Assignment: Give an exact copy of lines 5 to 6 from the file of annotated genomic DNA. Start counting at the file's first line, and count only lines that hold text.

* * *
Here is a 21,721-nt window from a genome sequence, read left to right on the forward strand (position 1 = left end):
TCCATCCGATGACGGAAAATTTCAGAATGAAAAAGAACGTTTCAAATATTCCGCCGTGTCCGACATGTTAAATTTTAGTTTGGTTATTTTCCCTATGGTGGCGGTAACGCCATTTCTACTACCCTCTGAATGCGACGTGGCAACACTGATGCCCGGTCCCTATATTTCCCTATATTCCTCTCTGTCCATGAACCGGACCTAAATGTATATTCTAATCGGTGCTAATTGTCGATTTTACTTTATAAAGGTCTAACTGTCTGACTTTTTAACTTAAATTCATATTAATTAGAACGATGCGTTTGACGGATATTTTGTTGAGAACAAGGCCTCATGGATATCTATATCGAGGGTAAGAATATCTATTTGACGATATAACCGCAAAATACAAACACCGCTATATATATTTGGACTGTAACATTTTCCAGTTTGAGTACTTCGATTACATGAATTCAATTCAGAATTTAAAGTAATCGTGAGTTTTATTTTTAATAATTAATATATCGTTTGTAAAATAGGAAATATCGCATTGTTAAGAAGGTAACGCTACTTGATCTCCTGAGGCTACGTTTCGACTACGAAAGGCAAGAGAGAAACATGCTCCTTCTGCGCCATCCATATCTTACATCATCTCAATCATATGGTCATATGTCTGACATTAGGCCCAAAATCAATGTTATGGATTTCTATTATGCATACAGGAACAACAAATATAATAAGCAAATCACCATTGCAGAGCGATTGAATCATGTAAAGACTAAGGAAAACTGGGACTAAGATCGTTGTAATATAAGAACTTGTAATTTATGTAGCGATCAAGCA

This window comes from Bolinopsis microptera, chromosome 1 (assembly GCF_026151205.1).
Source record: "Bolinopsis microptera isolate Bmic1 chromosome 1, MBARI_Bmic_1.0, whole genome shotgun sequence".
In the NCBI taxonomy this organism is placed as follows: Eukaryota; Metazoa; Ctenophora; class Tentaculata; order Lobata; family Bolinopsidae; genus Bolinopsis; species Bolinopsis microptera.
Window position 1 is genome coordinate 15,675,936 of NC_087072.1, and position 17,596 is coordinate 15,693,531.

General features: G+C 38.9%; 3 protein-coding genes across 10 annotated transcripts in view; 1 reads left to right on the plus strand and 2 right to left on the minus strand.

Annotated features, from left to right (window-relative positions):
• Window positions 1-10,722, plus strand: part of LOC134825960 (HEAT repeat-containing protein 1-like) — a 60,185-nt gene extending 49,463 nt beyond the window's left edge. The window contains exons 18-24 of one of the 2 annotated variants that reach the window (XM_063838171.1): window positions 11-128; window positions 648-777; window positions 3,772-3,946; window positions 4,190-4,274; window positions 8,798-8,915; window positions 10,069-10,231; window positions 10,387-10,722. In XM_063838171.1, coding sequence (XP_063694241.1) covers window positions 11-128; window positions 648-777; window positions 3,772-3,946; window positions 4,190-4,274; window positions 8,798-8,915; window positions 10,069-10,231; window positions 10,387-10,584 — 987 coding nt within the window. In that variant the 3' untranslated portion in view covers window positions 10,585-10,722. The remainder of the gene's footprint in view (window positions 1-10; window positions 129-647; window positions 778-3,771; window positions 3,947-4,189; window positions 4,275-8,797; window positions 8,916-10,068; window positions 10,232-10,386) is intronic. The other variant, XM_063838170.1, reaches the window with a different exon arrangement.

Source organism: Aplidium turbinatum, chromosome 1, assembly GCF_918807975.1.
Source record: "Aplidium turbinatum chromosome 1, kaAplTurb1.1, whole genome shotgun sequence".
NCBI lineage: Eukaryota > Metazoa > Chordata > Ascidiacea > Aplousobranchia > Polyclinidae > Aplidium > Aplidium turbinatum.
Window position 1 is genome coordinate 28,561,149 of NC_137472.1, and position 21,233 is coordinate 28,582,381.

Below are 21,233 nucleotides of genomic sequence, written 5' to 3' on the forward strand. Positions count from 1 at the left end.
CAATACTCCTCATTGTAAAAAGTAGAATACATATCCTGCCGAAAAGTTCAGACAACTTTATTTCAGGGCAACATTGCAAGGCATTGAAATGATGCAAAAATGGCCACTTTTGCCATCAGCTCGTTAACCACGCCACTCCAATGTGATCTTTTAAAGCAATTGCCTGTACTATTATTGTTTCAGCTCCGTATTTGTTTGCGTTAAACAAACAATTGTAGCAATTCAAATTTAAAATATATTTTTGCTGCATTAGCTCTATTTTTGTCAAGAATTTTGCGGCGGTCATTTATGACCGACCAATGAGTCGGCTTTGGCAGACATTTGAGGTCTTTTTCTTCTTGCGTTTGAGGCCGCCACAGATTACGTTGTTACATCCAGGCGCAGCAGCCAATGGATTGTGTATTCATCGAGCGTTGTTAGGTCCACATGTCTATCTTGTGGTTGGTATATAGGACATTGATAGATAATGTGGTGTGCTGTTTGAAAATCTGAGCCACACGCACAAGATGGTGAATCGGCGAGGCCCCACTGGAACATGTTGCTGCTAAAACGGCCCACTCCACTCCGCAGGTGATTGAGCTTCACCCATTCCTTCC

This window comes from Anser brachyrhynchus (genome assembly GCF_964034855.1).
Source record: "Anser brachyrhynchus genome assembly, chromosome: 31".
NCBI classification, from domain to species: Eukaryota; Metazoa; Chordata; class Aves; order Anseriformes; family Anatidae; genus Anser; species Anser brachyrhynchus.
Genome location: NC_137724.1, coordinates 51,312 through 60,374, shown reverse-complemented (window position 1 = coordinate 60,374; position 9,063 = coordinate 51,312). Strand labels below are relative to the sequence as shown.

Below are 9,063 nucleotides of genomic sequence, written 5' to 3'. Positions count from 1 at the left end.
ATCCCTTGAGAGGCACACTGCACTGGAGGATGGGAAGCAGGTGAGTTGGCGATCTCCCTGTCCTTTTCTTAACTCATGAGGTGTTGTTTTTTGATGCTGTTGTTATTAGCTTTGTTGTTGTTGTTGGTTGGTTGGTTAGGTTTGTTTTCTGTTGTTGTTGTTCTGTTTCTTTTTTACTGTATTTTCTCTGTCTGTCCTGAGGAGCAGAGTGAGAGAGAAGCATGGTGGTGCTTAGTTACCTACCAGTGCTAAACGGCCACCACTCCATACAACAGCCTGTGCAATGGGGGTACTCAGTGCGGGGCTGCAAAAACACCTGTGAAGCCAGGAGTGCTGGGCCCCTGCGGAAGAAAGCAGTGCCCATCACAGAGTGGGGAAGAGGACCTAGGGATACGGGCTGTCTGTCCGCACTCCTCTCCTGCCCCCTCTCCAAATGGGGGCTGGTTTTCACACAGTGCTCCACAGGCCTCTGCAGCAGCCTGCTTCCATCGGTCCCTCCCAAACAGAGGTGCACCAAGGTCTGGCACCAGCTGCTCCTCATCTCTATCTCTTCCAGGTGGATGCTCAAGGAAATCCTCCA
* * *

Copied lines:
In the NCBI taxonomy this organism is placed as follows: Eukaryota; Metazoa; Ctenophora; class Tentaculata; order Lobata; family Bolinopsidae; genus Bolinopsis; species Bolinopsis microptera.
Window position 1 is genome coordinate 15,675,936 of NC_087072.1, and position 17,596 is coordinate 15,693,531.